I wonder how many Jasons and Jills are part of your congregation? I regularly preach in Jason’s church (in a neighboring classis), and when I see Jason in the sanctuary, I know that no one would ever guess his story. And I know that that’s the way he wants it to be. He doesn’t trust the congregation with his story. 

How much has Jason’s experience changed in the last 50 years? The 1973 Acts of Synod state (using the language of that time), “The homosexual may not on the sole grounds of his sexual disorder be denied community acceptance and if he is a Christian he is to be whole heartedly received by the church as a person for whom Christ died.” (p. 632)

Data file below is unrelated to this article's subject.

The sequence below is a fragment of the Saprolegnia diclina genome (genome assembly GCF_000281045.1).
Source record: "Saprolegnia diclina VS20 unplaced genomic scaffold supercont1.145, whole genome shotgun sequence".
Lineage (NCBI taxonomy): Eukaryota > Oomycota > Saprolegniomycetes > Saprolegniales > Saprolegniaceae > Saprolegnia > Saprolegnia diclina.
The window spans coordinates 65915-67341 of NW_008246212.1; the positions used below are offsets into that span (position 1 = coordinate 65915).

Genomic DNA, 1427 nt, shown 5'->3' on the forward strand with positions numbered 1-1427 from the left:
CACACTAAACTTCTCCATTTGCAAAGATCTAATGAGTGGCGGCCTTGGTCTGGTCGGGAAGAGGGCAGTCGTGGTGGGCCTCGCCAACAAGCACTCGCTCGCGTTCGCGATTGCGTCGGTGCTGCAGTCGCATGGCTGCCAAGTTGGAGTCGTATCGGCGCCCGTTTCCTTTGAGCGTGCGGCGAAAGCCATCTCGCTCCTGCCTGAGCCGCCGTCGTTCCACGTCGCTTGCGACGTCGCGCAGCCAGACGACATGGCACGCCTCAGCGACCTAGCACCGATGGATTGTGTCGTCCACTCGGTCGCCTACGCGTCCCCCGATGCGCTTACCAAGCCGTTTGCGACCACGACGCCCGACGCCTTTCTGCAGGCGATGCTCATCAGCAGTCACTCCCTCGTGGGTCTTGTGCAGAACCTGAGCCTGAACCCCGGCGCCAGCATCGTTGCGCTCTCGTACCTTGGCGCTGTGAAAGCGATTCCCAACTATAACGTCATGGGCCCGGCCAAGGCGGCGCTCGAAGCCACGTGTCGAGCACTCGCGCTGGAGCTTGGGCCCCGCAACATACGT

The 1999 Acts of Synod revisit this theme, declaring, “Synod calls the churches to repentance for their failures to minister to those who experience same sex attractions.” (p. 603) 

The 2020 Human Sexuality Report that will be discussed at synod this June addresses this theme yet again, devoting all of section 13 to this matter. Here’s a relevant paragraph from this section: